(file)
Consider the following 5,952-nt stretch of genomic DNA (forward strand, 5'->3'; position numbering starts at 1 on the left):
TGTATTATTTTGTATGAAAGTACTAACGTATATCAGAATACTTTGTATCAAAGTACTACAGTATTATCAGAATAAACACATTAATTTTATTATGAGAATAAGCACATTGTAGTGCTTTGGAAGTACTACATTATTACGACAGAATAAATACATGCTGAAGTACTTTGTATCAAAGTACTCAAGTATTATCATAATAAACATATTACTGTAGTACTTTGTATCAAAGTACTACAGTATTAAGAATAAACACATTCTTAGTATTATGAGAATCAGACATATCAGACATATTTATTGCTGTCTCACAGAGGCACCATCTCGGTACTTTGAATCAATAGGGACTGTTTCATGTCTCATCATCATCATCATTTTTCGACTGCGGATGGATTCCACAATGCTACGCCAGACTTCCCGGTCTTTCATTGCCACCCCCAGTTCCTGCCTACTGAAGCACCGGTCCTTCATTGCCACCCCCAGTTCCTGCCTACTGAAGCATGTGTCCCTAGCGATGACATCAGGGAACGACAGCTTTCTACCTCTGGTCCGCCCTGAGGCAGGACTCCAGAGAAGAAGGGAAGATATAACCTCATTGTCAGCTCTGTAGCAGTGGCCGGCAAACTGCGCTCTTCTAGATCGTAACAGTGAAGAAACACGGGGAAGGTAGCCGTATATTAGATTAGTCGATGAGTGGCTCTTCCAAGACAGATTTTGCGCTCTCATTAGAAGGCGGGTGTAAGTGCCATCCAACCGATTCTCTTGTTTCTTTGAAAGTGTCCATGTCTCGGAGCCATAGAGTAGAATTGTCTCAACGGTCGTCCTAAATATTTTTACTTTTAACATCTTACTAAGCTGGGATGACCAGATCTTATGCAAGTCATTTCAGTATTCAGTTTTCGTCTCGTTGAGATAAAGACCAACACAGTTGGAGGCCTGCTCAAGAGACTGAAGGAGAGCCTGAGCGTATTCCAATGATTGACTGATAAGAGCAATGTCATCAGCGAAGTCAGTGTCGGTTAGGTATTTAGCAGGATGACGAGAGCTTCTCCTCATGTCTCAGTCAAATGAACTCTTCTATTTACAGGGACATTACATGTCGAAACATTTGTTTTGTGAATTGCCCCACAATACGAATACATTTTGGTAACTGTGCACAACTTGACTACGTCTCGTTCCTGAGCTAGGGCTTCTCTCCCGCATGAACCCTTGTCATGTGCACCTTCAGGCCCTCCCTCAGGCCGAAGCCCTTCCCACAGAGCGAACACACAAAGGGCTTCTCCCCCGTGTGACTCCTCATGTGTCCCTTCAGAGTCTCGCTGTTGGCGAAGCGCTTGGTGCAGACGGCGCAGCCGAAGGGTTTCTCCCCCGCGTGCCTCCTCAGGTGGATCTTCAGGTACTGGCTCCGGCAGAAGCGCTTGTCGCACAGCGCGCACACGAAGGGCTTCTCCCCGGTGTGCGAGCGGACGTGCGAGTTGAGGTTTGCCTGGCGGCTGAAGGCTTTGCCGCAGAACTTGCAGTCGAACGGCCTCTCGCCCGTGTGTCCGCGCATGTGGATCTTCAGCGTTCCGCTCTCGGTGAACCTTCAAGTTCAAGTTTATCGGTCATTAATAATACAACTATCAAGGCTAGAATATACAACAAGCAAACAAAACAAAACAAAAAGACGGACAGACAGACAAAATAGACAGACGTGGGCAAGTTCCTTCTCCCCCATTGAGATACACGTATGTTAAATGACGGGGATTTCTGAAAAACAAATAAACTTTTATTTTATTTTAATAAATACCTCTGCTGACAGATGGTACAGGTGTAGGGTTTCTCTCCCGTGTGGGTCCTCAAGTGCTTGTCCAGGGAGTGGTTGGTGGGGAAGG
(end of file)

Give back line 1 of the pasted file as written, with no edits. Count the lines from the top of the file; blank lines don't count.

Consider the following 5,952-nt stretch of genomic DNA (forward strand, 5'->3'; position numbering starts at 1 on the left):